Those early in attendance at the Brabourne Stadium exchanged glances around. Sam Billings, who missed the game due to an illness and was watching the game from his hotel room, may have confused it with the premise of his home county Kent taking on Lancashire at Canterbury. The reason for their intrigue laid rolled out in the middle with a heavy green tinge.

When the match began, Sunrisers Hyderabad’s new-ball pair Bhuvneshwar Kumar and Marco Jansen found prodigious swing off the surface that merely confirmed the first impressions of the pitch. It led Harsha Bhogle, on air, to draw parallels with a Test match’s first morning at the Imperial Wanderers Stadium in Johannesburg, South Africa. Jansen must have felt right at home with Dale Steyn watching on from the Sunrisers’ dugout.

It sure wasn’t the surface Delhi Capitals had racked on 215 for 5 on in the first innings in Kolkata Knight Riders’ previous game on Sunday last week. And it sure wasn’t a similar premise. For KKR batted first, having lost the toss, unlike Sunday, and lost the likes of Aaron Finch, Venkatesh Iyer and Sunil Narine inside four overs with only 31 on the board.

When the bowlers were exercising authority, out walked Nitish Rana in a bid to rescue the innings, as he so often has in the past, not least when he produced a man-of-the-match effort (80 off 56) against the same opponents in Chennai last year fresh after recovering from Covid-19 and a 27-ball 36 in a low-scoring chase against the Delhi Capitals in the second leg of the IPL last year.

On Friday night, he made superb use of the crease to start with. He sat deep in his crease and lapped Umran Malik to the fine leg boundary to get off the mark. He even converted a short ball from Shashank Singh into a length delivery by jumping down the crease to flat-bat it over the covers for his second boundary.

But it was his undoing of T. Natarajan, KKR’s chief tormentor in the powerplay, that stood out, timing the ball perfectly. A length ball in the twelfth over was heaved over midwicket for a six and was promptly followed by a wristy lift over the covers for a four. If that wasn’t enough of a statement of his counter-attacking knock, he moved to the leg side early and cut a length ball over third man for a six off an Umran Malik delivery clocked in at 149.6 kmph. The six broke the fridge in the dugout.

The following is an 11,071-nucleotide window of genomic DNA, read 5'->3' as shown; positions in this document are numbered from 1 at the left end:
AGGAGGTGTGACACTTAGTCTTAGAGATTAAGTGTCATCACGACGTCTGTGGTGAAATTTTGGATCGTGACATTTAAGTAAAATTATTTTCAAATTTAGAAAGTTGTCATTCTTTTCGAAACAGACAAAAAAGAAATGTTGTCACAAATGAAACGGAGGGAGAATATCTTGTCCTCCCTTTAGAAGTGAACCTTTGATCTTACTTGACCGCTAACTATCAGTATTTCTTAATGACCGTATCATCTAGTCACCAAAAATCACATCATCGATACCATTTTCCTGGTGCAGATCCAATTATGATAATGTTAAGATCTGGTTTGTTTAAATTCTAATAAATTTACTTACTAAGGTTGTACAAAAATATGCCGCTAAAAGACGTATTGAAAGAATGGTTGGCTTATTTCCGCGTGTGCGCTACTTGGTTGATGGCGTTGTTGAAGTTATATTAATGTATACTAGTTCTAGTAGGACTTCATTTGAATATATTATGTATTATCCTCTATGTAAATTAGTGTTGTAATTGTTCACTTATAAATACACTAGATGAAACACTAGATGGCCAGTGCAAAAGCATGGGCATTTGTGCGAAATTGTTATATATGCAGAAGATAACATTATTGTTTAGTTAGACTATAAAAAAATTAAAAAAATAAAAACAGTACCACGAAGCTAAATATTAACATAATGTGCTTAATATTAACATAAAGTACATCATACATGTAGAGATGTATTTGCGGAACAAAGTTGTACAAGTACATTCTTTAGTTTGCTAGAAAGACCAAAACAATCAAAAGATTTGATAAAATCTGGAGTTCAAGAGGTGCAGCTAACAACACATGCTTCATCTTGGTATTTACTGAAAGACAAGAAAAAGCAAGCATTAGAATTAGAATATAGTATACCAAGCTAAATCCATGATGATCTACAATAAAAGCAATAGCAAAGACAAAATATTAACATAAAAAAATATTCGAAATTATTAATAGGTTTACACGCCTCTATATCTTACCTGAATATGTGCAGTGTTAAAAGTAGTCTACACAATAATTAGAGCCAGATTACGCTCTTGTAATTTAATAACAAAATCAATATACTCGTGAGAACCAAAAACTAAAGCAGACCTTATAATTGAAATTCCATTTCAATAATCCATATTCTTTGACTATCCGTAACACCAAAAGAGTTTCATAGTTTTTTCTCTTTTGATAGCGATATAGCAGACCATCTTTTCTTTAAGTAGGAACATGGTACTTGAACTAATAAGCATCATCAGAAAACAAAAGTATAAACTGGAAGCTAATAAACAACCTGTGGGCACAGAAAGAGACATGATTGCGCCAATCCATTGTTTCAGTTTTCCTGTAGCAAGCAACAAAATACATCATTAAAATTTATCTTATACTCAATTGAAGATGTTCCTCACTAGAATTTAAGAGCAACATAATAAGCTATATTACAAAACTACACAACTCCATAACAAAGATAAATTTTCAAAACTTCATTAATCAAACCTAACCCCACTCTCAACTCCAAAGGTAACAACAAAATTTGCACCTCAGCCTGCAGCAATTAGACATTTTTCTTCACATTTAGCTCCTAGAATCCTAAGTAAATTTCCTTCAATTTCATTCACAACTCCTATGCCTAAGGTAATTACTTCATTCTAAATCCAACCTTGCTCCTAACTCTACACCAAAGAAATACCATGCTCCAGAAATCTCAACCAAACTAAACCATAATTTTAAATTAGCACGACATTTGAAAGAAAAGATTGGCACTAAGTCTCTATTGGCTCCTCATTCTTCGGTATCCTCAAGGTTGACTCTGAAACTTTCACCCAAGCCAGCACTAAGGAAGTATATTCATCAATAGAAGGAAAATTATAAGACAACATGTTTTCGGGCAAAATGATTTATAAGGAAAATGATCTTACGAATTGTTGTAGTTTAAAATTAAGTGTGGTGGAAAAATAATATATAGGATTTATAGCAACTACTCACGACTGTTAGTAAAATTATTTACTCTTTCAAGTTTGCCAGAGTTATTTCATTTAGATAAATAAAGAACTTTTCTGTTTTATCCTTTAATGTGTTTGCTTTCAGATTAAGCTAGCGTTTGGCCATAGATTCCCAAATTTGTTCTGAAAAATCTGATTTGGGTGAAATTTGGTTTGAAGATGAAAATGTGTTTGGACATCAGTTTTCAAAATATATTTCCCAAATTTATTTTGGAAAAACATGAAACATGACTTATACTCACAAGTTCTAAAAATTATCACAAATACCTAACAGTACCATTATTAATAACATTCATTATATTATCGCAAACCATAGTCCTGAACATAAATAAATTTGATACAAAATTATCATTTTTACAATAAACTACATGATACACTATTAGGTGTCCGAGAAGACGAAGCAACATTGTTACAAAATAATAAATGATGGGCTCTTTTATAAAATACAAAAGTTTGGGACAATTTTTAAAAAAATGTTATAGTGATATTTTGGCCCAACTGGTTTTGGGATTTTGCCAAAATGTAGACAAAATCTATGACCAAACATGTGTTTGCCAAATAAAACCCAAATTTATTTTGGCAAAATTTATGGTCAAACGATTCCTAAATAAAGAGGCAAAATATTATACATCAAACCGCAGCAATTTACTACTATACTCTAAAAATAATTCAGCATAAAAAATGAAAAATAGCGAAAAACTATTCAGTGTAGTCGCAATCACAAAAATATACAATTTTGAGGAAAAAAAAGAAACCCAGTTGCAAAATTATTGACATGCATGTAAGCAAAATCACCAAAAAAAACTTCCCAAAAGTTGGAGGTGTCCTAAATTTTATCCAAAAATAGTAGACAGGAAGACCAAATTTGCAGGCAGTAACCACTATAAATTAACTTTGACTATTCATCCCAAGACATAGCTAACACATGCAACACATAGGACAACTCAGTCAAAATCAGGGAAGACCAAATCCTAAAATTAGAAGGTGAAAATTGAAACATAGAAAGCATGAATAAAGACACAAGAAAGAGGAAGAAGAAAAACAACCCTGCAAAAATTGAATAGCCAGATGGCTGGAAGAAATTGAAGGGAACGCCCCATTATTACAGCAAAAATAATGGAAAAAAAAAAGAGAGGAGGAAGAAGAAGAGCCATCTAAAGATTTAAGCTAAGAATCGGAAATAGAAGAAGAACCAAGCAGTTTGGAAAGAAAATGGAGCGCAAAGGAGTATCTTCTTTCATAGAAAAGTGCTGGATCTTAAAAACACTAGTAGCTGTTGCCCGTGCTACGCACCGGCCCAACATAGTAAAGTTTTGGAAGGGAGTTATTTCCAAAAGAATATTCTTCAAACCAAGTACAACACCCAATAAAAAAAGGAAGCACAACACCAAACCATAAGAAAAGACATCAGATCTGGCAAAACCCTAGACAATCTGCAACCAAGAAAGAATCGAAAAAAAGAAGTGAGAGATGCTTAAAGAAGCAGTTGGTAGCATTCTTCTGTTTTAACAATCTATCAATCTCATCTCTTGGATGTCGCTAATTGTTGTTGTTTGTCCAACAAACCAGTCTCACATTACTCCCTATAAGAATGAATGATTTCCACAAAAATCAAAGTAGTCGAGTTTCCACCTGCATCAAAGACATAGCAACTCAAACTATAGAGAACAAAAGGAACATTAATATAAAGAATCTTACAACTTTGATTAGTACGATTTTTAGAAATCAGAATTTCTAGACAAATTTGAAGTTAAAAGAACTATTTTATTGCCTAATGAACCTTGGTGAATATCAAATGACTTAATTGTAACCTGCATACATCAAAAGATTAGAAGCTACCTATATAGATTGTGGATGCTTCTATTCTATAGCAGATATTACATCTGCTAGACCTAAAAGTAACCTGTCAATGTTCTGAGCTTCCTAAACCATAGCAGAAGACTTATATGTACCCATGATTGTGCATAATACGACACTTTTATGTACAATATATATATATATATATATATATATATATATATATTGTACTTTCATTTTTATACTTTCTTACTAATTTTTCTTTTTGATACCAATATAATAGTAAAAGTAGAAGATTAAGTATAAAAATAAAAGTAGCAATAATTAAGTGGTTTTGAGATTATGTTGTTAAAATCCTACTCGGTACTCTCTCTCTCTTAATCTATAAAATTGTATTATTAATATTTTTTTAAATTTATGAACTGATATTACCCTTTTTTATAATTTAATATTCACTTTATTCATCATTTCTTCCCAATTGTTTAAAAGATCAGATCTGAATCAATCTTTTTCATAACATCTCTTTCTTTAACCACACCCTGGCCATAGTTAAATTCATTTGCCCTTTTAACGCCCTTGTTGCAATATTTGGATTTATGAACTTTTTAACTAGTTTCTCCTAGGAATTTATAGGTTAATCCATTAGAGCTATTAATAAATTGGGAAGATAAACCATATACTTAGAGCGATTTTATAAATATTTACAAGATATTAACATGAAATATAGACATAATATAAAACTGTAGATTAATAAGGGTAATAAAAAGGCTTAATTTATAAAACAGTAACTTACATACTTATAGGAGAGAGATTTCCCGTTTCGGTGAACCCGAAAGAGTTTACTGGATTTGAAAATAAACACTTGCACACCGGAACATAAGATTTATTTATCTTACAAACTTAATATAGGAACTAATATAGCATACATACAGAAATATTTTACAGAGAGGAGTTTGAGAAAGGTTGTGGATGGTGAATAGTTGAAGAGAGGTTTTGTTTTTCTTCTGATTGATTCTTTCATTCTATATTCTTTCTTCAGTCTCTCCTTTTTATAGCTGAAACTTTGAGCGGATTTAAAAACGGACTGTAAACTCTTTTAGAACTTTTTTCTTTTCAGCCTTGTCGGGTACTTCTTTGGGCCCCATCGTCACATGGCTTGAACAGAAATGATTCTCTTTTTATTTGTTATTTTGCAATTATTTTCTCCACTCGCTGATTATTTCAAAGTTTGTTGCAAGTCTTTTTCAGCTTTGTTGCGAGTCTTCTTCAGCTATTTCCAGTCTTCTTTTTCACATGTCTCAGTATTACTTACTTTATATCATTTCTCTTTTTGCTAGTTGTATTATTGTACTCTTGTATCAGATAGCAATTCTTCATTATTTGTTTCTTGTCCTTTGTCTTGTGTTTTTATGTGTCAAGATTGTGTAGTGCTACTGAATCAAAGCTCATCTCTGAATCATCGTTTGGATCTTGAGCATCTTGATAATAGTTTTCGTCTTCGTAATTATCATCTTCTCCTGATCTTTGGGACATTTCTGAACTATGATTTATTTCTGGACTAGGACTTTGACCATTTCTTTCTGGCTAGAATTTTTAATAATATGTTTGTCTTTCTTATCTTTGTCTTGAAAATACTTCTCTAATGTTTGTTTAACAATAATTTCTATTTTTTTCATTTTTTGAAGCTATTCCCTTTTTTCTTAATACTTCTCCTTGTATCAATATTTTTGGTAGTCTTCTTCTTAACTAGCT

He wasn’t done with Natarajan though. Possibly expecting Rana to walk across and lap him, the left-arm pacer bowled a full off-cutter outside off only for Rana to lay bat on it and clear short fine leg for a boundary. Two balls later, he brought up his 14th IPL half-century, albeit after a gap of 19 innings.

When Natarajan returned for his last over, he bowled in the slot, a yorker gone wrong, and was drilled over his head for a boundary but he had the last laugh dismissing Rana the very next ball, in the eighteenth over, against the run of play, but the platform was well-laid for Andre Russell’s finishing fireworks, an unbeaten 25-ball 49.

Rana’s 54 may not have been enough on a pitch that eased out in the second innings but it was his innings that provided the Knight Riders some semblance of control on an evening when the bowlers called the shots.